Equal parts meaning and music

Language in fiction is made up of equal parts meaning and music. The sentences should have rhythm and cadence, they should engage and delight the inner ear. Ideally, a sentence read aloud, in a foreign language, should still sound like something, even if the listener has no idea what it is he or she is being told.

Let’s try to forget that the words “Call me Ishmael” mean anything, and think about how they sound.

Listen to the vowel sounds: ah, ee, soft i, aa. Four of them, each different, and each a soft, soothing note. Listen too to the way the line is bracketed by consonants. We open with the hard c, hit the l at the end of “call,” and then, in a lovely act of symmetry, hit the l at the end of “Ishmael.” “Call me Arthur” or “Call me Bob” are adequate but not, for musical reasons, as satisfying.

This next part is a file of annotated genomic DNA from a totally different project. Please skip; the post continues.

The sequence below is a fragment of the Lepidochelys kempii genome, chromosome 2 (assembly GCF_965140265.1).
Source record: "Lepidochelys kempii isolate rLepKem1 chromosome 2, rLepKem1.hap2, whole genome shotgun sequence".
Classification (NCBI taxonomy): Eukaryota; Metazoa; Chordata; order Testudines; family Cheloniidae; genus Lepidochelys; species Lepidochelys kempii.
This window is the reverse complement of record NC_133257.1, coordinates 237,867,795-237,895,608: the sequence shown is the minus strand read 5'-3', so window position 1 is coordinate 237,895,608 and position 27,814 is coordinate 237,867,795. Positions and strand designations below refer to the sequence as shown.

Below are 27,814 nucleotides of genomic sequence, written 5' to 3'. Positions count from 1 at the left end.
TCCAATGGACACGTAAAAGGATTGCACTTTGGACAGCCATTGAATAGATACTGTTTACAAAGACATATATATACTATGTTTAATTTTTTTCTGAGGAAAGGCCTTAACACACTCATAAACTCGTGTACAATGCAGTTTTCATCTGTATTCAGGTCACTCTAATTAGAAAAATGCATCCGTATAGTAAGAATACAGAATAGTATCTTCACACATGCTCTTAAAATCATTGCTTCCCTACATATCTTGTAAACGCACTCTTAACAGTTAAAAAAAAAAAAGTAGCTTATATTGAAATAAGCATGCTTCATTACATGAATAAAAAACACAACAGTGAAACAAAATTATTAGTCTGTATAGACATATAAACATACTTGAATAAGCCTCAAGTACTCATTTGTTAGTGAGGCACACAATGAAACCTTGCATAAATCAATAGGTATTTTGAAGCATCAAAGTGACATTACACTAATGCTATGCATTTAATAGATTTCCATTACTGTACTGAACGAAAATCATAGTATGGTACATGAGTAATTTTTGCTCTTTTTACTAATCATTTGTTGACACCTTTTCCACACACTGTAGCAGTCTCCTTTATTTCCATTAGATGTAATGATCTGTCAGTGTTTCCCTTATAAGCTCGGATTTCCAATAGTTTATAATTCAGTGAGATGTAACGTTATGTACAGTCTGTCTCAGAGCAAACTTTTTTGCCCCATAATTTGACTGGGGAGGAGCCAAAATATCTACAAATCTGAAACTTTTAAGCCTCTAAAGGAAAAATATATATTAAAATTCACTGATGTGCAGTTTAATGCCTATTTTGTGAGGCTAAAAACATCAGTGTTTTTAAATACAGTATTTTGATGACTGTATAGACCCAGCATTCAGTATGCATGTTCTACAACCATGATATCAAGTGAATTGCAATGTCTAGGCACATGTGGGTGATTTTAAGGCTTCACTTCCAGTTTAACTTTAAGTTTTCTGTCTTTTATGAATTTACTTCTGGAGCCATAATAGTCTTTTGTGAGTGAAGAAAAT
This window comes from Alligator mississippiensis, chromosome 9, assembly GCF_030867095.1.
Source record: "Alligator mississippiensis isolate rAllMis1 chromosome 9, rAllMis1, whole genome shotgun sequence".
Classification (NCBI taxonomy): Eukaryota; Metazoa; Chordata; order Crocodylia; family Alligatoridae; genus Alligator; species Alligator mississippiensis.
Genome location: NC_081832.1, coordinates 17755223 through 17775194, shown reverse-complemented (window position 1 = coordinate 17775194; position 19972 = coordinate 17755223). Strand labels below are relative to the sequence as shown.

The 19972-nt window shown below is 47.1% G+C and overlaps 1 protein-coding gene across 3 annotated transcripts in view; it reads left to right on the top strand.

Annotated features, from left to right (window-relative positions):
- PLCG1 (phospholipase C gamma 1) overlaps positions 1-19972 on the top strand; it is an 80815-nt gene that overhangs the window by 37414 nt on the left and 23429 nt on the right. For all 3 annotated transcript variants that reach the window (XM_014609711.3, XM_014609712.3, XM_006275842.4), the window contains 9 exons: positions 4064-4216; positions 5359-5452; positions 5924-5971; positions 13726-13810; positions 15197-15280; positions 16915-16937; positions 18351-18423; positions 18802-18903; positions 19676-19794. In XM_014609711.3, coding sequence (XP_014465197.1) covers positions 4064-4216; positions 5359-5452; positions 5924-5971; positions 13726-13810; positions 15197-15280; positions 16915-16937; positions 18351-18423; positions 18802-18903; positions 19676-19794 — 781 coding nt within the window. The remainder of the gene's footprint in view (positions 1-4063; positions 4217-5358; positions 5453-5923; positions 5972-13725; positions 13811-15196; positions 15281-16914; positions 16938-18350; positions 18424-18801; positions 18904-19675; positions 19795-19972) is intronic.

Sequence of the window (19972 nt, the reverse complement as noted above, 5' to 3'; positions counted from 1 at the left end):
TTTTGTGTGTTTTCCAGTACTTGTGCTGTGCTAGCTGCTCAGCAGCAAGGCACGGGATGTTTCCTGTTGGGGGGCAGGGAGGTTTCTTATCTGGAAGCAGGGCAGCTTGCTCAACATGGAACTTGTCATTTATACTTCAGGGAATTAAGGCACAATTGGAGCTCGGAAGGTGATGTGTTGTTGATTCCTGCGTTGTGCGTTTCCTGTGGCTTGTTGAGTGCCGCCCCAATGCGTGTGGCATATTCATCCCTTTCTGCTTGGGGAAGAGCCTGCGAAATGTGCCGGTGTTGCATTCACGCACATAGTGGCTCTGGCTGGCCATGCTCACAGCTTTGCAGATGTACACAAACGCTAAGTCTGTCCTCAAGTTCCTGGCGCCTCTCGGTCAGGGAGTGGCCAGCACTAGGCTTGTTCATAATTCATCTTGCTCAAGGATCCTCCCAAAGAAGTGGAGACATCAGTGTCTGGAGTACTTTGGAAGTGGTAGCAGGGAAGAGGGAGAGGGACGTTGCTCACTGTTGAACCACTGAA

Michael Cunningham

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